The UX-CX Dance

How seriously do you consider user experience for your internal applications? There  seems to be much discussion around creating good user experiences for outwardly facing applications; however, equally important is those that are internal, particularly if they support people that directly interact with your organization’s customers.

Here’s an example of what I mean; let’s start with some context.

My family and I were flying back from Australia earlier this week. In order to make our flight, we got up very early (4am) to do final prep before our taxi picks us up.We made plans to arrive a little over 2 hours20140523_VH-XFB_Keith_Anderson prior to our flight knowing that would be sufficient to check-in, make it through security, and have a coffee. We’re going to be flying domestic to Sydney before boarding our international flight to LAX and then transfer to their affiliate airline domestically back to DC. We have a premium economy seating internationally and domestic internally; that isn’t offered domestic in Australia (only economy and business).

We arrive at the airport without a hitch. Because we are starting off domestically and not going straight international from Melbourne, we go up to the domestic agent to do our check in. She is very pleasant and nice! (Particularly for this early in the morning, which is about a 5:40ish and a bit earlier than even we anticipated arriving.)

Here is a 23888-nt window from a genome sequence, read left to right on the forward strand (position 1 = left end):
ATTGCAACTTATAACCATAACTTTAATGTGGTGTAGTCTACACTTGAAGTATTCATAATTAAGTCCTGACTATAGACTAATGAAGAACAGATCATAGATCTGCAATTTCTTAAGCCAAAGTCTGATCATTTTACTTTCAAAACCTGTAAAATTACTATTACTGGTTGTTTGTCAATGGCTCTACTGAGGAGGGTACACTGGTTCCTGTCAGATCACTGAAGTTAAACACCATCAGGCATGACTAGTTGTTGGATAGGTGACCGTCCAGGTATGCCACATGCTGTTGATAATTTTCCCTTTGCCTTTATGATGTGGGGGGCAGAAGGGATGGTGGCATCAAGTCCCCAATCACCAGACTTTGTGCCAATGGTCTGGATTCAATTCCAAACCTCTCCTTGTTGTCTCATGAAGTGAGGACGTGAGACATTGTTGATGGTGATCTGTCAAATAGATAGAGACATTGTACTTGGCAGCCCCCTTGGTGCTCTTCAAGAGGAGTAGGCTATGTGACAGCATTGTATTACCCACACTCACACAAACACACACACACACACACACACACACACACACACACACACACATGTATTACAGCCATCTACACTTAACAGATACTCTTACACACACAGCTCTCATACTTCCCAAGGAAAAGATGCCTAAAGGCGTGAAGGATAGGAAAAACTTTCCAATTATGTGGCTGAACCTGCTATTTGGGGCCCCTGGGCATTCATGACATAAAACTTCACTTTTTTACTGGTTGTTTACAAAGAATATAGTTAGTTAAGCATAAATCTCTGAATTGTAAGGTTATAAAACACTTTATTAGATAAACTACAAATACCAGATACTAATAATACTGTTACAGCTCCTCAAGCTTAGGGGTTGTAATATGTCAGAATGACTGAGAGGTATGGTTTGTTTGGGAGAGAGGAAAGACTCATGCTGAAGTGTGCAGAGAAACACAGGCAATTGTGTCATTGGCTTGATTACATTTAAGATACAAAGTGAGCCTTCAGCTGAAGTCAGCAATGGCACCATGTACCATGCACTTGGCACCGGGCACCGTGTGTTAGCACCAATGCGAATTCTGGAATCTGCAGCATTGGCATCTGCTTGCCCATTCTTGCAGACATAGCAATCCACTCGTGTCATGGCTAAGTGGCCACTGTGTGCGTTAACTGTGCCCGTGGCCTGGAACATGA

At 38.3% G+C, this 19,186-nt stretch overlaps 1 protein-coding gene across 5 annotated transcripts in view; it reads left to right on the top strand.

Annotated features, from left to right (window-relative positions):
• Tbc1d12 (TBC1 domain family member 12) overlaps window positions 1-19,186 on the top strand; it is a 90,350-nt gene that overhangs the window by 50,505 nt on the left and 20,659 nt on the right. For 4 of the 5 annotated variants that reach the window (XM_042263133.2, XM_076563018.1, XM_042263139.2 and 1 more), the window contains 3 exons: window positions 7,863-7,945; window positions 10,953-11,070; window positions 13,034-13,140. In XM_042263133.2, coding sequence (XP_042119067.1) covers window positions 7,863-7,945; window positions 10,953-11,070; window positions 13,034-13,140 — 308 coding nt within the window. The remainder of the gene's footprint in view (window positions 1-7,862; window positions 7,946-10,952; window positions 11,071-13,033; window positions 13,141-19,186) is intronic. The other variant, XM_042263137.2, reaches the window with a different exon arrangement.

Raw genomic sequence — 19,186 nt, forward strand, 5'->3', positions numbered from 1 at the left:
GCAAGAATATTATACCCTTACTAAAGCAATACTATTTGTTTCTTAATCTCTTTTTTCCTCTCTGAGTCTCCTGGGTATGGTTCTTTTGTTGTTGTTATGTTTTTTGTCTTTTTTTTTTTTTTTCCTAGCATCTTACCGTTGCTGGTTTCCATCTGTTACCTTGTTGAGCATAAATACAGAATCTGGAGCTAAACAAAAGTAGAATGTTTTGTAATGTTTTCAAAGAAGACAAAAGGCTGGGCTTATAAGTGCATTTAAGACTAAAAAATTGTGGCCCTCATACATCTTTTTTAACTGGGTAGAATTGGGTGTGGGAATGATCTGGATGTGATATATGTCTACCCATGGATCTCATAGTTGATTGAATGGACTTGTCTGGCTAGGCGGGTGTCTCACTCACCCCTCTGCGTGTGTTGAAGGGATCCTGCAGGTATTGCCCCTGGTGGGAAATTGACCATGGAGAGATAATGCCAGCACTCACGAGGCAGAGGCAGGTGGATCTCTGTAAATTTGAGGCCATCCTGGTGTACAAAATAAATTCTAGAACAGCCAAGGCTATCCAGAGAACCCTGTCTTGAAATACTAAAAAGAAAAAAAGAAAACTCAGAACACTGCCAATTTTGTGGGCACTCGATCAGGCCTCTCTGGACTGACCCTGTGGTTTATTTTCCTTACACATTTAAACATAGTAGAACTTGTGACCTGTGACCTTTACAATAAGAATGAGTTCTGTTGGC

First up, we provide our information and US passports and at her request place our first bag up for weighing. She states that we’re overweight on our bag. The policy of the airline as we had checked it, was 32kg international premium economy (it was 23kg for just economy). I personally checked each bag with a sale we bought as we packed it and ensured we were well under for each bag (greater than 4kg). My wife pleasantly points this out; our agent wasn’t argumentative, but stated she would have to check since we started off only on economy. About 5-6 minutes later when she returned, she had her answer that yes it was allowed. By the time she had gotten back, my wife already had the policy pulled up on their own website. UX point #1: This should have been available on the screen to her without her having to go check with someone (presumably a manager).  Perhaps an agent at a check-in for international would have had this available, but I doubt it; most likely they would just know the policy due to necessity. Given the airlines current route structure, MOST international flights to places in other parts of the world would fly from airports other than Melbourne, thus this ‘help’ feature would have made sense to be made available to every agent.